Malaria Immunity Trigger Found For Multiple Mosquito Species
March 16, 2009 — Researchers at the Johns Hopkins Bloomberg School of Public Health have for the first time identified a molecular pathway that triggers an immune response in multiple mosquito species capable of stopping the development of Plasmodium falciparum—the parasite that causes malaria in humans.
By silencing the gene, caspar, the researchers were able to block the development of the malaria-causing parasite in Anopheles gambiae, A. stephensi and A. albimanus mosquitoes—three mosquito species that spread malaria in Africa, Asia and the Americas.
According to the study, the transcription factor Rel 2 is a key molecule involved in regulating several potent anti-Plasmodium defense genes that attack the parasite in the mosquito gut. Rel 2 is activated by the immune deficiency pathway (Imd) which, in turn, is negatively regulated by the caspar gene; when caspar is silenced the Rel 2 is activated. The researchers found that silencing of the caspar gene through the manipulation of gene expression resulted in mosquitoes that successfully blocked the development of Plasmodium falciparum in the gut tissue. Silencing the gene known as cactus, which is part of another pathway called Toll, was shown to have similar effect in controlling the development of Plasmodium berghei, which causes malaria in rodents.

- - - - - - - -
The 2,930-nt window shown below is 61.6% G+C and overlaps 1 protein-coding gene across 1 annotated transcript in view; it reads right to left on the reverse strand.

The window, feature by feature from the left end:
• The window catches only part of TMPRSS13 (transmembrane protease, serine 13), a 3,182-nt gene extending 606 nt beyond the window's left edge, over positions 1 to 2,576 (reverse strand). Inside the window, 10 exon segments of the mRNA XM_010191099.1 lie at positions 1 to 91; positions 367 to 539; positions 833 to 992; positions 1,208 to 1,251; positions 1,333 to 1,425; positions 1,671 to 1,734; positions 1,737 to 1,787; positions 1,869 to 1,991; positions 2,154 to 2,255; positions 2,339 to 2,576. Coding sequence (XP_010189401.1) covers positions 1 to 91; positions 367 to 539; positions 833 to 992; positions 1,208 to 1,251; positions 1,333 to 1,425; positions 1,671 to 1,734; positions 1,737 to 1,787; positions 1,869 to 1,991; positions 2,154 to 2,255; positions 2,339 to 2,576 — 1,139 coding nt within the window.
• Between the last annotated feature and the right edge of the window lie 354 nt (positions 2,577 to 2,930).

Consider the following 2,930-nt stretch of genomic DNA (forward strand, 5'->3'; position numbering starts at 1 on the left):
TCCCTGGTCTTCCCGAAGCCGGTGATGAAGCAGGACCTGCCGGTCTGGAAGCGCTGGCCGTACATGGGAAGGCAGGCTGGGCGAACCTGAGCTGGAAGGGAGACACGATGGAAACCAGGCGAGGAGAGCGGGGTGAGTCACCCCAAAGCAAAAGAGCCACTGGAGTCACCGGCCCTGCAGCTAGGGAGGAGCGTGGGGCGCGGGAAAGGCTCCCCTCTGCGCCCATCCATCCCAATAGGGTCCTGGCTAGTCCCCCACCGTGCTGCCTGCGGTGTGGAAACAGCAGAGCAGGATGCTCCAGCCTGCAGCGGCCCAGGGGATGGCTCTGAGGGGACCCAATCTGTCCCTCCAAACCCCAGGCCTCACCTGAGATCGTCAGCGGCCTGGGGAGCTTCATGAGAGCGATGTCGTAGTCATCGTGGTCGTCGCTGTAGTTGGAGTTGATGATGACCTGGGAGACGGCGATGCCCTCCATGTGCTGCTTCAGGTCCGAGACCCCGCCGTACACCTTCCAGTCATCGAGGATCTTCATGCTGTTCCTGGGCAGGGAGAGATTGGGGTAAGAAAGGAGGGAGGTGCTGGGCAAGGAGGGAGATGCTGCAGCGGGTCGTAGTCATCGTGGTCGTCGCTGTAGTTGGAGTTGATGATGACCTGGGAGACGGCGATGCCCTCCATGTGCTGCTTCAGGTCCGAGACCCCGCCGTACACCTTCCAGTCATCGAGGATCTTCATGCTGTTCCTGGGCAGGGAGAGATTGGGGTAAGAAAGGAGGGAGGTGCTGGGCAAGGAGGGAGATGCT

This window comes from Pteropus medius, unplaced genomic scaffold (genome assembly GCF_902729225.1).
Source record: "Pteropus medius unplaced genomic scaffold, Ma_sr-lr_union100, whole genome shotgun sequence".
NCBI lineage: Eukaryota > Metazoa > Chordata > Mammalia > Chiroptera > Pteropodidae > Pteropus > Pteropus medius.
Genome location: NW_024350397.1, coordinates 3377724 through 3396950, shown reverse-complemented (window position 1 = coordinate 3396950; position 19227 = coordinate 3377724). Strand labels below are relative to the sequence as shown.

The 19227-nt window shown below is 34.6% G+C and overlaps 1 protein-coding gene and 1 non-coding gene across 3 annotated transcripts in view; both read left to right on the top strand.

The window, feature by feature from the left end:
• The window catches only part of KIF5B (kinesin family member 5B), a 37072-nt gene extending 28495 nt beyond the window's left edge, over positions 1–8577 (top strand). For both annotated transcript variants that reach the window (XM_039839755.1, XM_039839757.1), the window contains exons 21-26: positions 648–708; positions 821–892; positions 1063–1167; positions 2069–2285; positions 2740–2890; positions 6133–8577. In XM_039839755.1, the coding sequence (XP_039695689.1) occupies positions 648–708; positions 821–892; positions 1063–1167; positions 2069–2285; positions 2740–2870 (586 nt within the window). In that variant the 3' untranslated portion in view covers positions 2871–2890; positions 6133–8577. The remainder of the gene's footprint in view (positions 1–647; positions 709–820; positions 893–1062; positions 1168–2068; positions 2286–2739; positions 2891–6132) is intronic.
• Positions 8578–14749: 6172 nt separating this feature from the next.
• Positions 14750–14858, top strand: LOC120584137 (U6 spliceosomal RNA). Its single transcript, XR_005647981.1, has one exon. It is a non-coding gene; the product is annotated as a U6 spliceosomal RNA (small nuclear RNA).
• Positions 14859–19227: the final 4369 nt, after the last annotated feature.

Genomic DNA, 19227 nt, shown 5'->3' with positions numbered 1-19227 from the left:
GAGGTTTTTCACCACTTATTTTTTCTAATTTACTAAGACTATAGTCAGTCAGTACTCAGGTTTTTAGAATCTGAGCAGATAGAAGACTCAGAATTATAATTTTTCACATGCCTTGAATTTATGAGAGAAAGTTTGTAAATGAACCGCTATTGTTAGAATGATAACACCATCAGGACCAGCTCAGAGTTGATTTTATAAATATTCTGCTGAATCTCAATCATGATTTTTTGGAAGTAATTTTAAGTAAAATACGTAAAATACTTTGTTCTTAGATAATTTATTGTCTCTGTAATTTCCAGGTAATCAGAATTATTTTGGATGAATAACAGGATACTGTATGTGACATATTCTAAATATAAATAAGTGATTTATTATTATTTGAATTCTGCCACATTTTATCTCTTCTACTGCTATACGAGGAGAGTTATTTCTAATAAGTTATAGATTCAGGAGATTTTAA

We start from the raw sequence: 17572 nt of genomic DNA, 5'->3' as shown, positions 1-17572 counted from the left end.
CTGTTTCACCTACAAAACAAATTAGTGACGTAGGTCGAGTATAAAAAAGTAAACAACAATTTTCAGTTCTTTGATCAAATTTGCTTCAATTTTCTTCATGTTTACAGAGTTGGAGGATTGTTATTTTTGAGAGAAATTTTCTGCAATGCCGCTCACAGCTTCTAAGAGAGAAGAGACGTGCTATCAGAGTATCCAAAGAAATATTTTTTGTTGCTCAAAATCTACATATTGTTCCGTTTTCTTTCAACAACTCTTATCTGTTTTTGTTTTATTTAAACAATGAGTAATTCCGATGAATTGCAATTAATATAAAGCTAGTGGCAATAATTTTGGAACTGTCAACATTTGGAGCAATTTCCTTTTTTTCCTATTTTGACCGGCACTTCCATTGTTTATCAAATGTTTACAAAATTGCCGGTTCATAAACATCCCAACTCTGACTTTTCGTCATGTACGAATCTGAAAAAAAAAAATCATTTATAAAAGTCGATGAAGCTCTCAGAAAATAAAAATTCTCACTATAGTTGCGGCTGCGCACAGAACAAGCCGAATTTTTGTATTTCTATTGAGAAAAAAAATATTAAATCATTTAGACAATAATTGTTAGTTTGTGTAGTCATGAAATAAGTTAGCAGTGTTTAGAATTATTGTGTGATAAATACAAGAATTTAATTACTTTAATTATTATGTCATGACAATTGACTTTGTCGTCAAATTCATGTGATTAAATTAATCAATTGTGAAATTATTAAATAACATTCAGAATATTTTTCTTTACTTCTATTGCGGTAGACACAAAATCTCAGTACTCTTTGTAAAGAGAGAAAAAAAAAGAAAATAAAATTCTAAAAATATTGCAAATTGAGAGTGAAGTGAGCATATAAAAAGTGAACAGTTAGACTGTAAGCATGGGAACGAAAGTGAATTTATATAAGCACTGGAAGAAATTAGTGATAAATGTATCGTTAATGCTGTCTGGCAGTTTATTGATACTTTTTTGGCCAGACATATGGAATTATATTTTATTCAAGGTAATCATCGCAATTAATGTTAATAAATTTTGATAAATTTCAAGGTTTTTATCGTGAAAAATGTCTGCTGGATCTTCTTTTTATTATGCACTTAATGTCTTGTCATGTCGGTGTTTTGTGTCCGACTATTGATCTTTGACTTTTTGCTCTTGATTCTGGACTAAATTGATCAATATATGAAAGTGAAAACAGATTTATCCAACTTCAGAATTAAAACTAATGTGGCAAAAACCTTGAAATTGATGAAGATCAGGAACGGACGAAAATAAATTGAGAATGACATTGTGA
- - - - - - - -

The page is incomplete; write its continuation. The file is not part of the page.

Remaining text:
“When a mosquito is feeding on malaria-infected blood, the parasite will be recognized by the mosquito’s immune system through receptors that then start the immune response. In the wild, this response is believed to occur too late to mount an efficient immune defense that would kill all parasites. At least a few Plasmodia will successfully develop inside the mosquito and enable transmission of malaria,” explained George Dimopoulos, PhD, senior author of the study and associate professor at the Johns Hopkins Malaria Research Institute. “In the lab we activated this immune response in advance of infection, giving the mosquito a head start in defeating the invading parasite.”
Dimopoulos and his colleagues Lindsey Graver and Yuemei Dong also found that Rel 2 activation did not affect the survival and egg laying fitness of the modified mosquitoes.
“This came as a pleasant surprise since it essentially means that we one day could spread this trait in natural mosquito populations using genetic modification. Furthermore, by activating Rel 2, the genetically modified mosquitoes will attack the malaria parasite with several independent immune factors, and this will make it very difficult for Plasmodium to develop resistance,” said Dimopoulos.
Malaria kills over one million people worldwide each year.
Funding was provided by National Institutes of Health, the National Science Foundation and the Johns Hopkins Malaria Research Institute.Source: Johns Hopkins University Bloomberg School of Public Health
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